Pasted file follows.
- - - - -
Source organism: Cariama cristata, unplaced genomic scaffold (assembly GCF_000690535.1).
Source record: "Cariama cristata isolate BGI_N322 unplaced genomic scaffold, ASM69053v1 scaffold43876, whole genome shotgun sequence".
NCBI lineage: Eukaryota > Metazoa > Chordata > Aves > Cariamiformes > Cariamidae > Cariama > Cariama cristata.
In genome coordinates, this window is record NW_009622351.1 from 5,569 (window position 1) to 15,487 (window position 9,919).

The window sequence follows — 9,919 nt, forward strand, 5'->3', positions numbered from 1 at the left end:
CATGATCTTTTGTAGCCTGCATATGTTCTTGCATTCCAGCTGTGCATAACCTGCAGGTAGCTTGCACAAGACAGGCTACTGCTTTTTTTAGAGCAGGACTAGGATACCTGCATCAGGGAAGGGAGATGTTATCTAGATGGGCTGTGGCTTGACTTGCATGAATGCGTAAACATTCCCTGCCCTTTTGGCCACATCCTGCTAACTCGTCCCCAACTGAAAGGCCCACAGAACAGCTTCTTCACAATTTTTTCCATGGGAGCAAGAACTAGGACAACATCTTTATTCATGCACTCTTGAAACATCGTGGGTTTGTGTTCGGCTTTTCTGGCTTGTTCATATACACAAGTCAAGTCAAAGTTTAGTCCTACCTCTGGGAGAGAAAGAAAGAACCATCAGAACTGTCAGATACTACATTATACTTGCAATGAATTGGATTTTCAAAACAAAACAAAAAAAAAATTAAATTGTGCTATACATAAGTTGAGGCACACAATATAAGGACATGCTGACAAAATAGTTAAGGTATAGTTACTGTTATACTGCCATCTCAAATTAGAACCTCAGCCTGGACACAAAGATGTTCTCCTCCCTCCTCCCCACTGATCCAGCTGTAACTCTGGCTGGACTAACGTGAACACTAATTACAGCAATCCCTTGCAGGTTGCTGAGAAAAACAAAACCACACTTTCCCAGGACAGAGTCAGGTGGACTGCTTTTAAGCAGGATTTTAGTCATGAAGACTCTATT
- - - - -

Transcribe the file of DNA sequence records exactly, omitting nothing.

Source organism: Cariama cristata, unplaced genomic scaffold (assembly GCF_000690535.1).
Source record: "Cariama cristata isolate BGI_N322 unplaced genomic scaffold, ASM69053v1 scaffold43876, whole genome shotgun sequence".
NCBI lineage: Eukaryota > Metazoa > Chordata > Aves > Cariamiformes > Cariamidae > Cariama > Cariama cristata.
In genome coordinates, this window is record NW_009622351.1 from 5,569 (window position 1) to 15,487 (window position 9,919).

The window sequence follows — 9,919 nt, forward strand, 5'->3', positions numbered from 1 at the left end:
CATGATCTTTTGTAGCCTGCATATGTTCTTGCATTCCAGCTGTGCATAACCTGCAGGTAGCTTGCACAAGACAGGCTACTGCTTTTTTTAGAGCAGGACTAGGATACCTGCATCAGGGAAGGGAGATGTTATCTAGATGGGCTGTGGCTTGACTTGCATGAATGCGTAAACATTCCCTGCCCTTTTGGCCACATCCTGCTAACTCGTCCCCAACTGAAAGGCCCACAGAACAGCTTCTTCACAATTTTTTCCATGGGAGCAAGAACTAGGACAACATCTTTATTCATGCACTCTTGAAACATCGTGGGTTTGTGTTCGGCTTTTCTGGCTTGTTCATATACACAAGTCAAGTCAAAGTTTAGTCCTACCTCTGGGAGAGAAAGAAAGAACCATCAGAACTGTCAGATACTACATTATACTTGCAATGAATTGGATTTTCAAAACAAAACAAAAAAAAAATTAAATTGTGCTATACATAAGTTGAGGCACACAATATAAGGACATGCTGACAAAATAGTTAAGGTATAGTTACTGTTATACTGCCATCTCAAATTAGAACCTCAGCCTGGACACAAAGATGTTCTCCTCCCTCCTCCCCACTGATCCAGCTGTAACTCTGGCTGGACTAACGTGAACACTAATTACAGCAATCCCTTGCAGGTTGCTGAGAAAAACAAAACCACACTTTCCCAGGACAGAGTCAGGTGGACTGCTTTTAAGCAGGATTTTAGTCATGAAGACTCTATT